2) Select the RenderMan Passes tab.
3) You'll see a list under Pass Settings, select rmanMakeGlobalDiffuse3dPass
     so it is highlighted.
4) Press the Delete Pass button to remove the occlusion pass. 



(Before going on to this step make sure you've deleted the occlusion pass as shown above.)  

Color bleeding is an expensive ray tracing effect, more expensive than occlusion, but it has the additional feature of allowing colors to “bleed” from one surface onto another, making it useful in those instances when that added realism is required. Next we'll create this effect. To switch from occlusion to color bleeding, do the following: 

1) Open the RenderMan Environment Light in the Attribute Editor.
2) In the "Shadowing" parameter, select "Color Bleeding".  

That's all you need to do to enable color bleeding. To speed up the rendering a little more, we'll lower the quality settings. Return to the RenderMan Environment Light:

1) Set Samples to 64.
2) Set Max Variation to 5.

The artistic look of color bleeding can be dramatically changed by adjusting Max Dist. The appropriate setting for a scene will be determined by the distances between objects and the artistic goal. By lengthing and shortening the distance rays are shot, the objects that contribute to the color bleeding effect can be controlled.

Now render again. This image may take a couple minutes to render. After a while you should get an image like the one below:

Color Bleeding

You'll notice this image looks very similar to the occlusion effect. However, if you look closely, you'll notice some color bleeding (between the floor and the base of the “RenderMan” lettering, for instance).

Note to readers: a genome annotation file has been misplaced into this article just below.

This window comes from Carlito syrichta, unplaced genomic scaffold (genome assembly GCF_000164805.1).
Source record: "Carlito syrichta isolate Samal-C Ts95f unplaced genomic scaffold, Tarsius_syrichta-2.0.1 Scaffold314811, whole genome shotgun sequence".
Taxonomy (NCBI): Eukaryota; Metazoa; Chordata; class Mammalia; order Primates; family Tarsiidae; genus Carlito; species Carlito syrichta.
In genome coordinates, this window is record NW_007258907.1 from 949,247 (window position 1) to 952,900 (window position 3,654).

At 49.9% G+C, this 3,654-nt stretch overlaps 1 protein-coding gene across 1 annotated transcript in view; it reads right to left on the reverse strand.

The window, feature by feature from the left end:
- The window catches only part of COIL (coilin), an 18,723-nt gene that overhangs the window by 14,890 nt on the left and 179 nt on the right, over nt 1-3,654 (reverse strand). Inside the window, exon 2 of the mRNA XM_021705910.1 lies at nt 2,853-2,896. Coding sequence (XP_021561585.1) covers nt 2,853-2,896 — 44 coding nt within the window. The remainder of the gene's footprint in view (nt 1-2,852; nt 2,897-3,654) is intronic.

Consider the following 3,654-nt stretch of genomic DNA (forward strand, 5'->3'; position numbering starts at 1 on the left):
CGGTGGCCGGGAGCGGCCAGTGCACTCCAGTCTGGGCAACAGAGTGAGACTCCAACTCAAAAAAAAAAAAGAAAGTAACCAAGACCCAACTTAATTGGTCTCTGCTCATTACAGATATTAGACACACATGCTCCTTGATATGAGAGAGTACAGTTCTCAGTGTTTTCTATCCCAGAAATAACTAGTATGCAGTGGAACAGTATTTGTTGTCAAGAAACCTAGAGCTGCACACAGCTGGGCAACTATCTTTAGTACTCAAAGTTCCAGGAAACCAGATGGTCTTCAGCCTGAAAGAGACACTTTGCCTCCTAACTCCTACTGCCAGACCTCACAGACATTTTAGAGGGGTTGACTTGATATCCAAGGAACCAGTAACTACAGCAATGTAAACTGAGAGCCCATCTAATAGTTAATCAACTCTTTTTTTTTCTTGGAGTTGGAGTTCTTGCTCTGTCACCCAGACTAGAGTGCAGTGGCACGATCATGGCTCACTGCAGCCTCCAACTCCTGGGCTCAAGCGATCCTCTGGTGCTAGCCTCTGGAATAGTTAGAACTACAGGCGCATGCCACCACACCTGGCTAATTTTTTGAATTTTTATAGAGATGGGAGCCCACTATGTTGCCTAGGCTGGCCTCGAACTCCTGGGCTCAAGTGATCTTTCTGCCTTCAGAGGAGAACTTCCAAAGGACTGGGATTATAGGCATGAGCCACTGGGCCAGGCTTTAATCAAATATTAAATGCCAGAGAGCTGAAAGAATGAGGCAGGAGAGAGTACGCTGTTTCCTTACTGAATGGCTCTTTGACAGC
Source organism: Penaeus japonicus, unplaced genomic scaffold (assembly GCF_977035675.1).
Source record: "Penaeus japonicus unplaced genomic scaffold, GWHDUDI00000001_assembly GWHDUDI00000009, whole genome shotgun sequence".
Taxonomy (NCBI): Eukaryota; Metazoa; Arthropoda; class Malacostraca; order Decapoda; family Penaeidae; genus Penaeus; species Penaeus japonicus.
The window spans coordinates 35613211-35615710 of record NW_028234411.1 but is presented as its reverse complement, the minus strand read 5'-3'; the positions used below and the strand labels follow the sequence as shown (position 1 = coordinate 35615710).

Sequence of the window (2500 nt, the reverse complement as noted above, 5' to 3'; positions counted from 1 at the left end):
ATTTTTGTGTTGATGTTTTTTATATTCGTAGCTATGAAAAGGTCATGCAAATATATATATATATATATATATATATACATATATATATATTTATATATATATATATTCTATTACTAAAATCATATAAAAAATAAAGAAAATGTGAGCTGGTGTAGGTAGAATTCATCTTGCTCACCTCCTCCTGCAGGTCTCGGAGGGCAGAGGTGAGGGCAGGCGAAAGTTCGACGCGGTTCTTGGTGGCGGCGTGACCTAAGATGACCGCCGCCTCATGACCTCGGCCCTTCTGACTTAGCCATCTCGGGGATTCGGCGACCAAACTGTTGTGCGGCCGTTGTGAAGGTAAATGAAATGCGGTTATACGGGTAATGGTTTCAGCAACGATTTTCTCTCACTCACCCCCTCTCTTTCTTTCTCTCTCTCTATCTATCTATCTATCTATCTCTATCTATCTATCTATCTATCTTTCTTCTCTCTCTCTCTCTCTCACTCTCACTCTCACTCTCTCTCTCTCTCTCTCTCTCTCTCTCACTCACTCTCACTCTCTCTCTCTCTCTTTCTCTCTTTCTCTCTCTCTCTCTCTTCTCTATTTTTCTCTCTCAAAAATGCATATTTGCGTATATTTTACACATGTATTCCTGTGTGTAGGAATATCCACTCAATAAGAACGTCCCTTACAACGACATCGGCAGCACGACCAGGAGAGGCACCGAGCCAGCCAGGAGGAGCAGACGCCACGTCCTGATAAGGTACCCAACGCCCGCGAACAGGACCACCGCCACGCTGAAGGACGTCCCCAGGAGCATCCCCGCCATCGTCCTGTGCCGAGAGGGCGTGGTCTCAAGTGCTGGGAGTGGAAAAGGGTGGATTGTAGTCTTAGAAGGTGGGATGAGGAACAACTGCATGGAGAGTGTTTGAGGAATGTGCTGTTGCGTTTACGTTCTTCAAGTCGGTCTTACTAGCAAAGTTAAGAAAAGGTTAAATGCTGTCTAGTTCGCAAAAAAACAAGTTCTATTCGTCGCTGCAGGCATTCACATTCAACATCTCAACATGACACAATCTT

The difference between occlusion and color bleeding is more apparent in scenes that have materials with bright colors. In this example, there is a layer named "color_bleeder" with several colorful objects. This layer is currently invisible. Make the layer "color_bleeder" visible and render the scene again with color bleeding. The effect of color bleeding should now be more visible.   


Rendered with color bleeding

Rendered with occlusion

Before we go to the next step, be sure to hide the color_bleeder layer. It is no longer needed. 

There are four special parameters for controlling the “strength” of global illumination effects at the shading module level:

These can be added to most materials by selecting RenderMan-> Add Environment Controls from the Attributes menu of the Attribute Editor.


So far we've used occlusion and color bleeding to create subtle shading effects in this scene. In both cases, however, the color of the environment light has been white. Instead of using a simple white environment color, we can add an environment map, a technique that can be used to simulate complicated lighting quickly. The technique of using an environment map to illuminate a scene is called image based lighting.

Image based lighting can use many kinds of image formats. RenderMan for Maya supports both HDRI and normal images. Here's the environment map we'll use in this scene. It's a normal image, not an HDRI ...


In this example, we'll load up an environment map. Here's how to load the environment map:

1) Open the RenderMan Environment Light in the Attribute Editor.
2) In the Environment Map parameter, browse for an image.
3) In the image browser select "ibi.tif" from this project's sourceimages folder.